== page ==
SALT LAKE CITY — Whether Andrei Kirilenko stays in Utah or plays in Denver this season apparently teeters on "The Decision: Part II."
A league source confirmed to the Deseret News on Friday that "serious discussions" were ongoing to pull off a widely reported four-team trade, which would include the Jazz shipping AK-47 to the Nuggets and Utah receiving Charlotte forward Boris Diaw and New Jersey swingman Quinton Ross.
Per the source and multiple reports, the blockbuster hinges on Carmelo Anthony's decision to be traded from the Nuggets to the Nets.
As of late Friday night, nothing had been finalized, and CBSSports.com reported that two NBA executives "dismissed" a New York Daily News report claiming Anthony had indeed accepted his trade.
If the star small forward concedes to be dealt to New Jersey instead of New York, his reported preference, and Melo agrees to accept a max three-year contract extension with the Nets, the source believes all of "it goes through."
The deal, first reported Friday by ESPN.com, would send the trade-demanding Anthony to New Jersey; with Kirilenko, Nets rookie Derrick Favors and multiple first-round picks going to Denver; N.J.'s Devin Harris heading to Charlotte; and Utah receiving Diaw, Ross and luxury-tax relief. Multiple reports also listed New Jersey's Jarvis Hayes and Charlotte's DJ Augustin as being potential pieces in the deal.
Jazz general manager Kevin O'Connor responded with a "no comment" when asked about the possible blockbuster that would send a longtime Utah player he's spoken highly of this offseason to a Northwest Division rival.
Jazz CEO Greg Miller did not immediately respond to an interview request Friday night. The news of the reported trade talk came as a surprise to the Kirilenko camp. Friday evening, Kirilenko texted KSL-TV's Tom Kirkland and told him, "I'll be in Utah Sunday and have no idea about a trade." He also said he wants to stay in Utah.
Earlier Friday, agent Marc Fleisher said he hadn't heard of the alleged player swap, either.
A source told ESPN the four teams were "seriously engaged" in discussing the deal on Thursday and Friday.
"I know nothing about it," Fleisher told the Deseret News. "There's no way for me to respond. So I don't know if there's any truth to it."
Though the deal is complicated, it's believed the Jazz would not have to match salaries to be within the required amount because a team under the salary cap is involved. That means Utah would pick up approximately $7.7 million of salary relief by trading away Kirilenko's $17.8 million contract and absorbing the $9 million due to Diaw and Ross' $1.1 million deal, if the trade pans out that way.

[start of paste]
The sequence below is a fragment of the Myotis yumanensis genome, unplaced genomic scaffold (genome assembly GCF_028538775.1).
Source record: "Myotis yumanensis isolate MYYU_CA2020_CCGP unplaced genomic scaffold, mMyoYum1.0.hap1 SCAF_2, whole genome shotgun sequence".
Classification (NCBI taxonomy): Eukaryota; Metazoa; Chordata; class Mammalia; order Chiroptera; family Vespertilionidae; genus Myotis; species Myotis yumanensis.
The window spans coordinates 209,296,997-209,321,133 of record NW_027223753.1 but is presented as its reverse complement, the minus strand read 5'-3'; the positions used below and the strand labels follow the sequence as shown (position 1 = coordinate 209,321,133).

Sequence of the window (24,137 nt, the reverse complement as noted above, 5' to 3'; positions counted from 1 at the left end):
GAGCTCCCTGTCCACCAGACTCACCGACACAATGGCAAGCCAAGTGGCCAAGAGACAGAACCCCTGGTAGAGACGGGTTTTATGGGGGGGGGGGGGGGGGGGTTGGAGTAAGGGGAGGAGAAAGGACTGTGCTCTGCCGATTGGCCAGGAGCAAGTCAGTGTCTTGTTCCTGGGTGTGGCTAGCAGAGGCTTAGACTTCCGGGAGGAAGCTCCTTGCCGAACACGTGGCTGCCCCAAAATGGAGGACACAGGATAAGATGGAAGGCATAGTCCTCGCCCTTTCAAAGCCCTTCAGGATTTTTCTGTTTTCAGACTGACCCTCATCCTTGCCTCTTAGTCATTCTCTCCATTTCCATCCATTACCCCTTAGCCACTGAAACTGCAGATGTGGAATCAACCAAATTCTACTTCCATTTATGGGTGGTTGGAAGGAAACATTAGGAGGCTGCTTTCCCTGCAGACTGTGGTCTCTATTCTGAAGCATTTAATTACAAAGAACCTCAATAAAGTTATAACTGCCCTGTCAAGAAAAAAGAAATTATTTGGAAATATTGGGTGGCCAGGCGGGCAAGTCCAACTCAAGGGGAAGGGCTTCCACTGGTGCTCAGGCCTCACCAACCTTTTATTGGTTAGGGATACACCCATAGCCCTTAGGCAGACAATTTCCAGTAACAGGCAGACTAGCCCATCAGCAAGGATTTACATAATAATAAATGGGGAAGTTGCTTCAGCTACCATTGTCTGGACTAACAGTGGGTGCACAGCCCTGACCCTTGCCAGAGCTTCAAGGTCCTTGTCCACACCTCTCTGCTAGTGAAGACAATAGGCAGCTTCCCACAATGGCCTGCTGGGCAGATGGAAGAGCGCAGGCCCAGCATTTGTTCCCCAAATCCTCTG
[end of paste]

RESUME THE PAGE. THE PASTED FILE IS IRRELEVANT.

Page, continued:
That would put Utah's salary below the luxury-tax threshold in the $66 million range, not counting a possible $1.1 million for Kyrylo Fesenko should he decide to sign the Jazz's qualifying offer (see related story).
Fleisher said he "(did) not have any indication from Utah" that the team might be shopping Kirilenko around. He said Kirilenko is happy in Utah and has not asked to be sent elsewhere.
Fleisher also said Denver hadn't contacted him to see if his client, who spent part of the summer nursing his calf back to full strength, would be amenable to playing in the Mile High City.
The 28-year-old Diaw has a $9 million player option for the 2011-12 season. The 6-foot-8 French player averaged 11.3 points and 5.2 rebounds last season.
Diaw, considered a good defender and passer, has also played for Phoenix and Atlanta since joining the NBA in 2003-04. He has averaged 9.6 points on 49.6 percent shooting from the field and 33.2 percent accuracy from 3-point land. He also averaged 4.9 rebounds, 4.0 assists, 0.7 steals and 0.6 blocks in seven seasons.
Kirilenko has spent his entire nine-year NBA career in Utah after being drafted by the Jazz in 1999.
Known for his stat-sheet-filling versatility, Kirilenko has career averages of 12.4 points, 5.7 boards, 2.8 assists, 2.1 blocks and 1.4 steals.
Kirilenko played in Utah's final two playoff games against the Los Angeles Lakers, but he missed the first half of that second-round series, the entire Denver series, and 15 of the last 17 regular-season games with multiple calf injuries. Ross is a journeyman swing player who played four years with the Clippers followed by short stays in Memphis, Washington and Dallas. The 29-year-old SMU product has averaged 4.3 points and 2.2 rebounds in six seasons.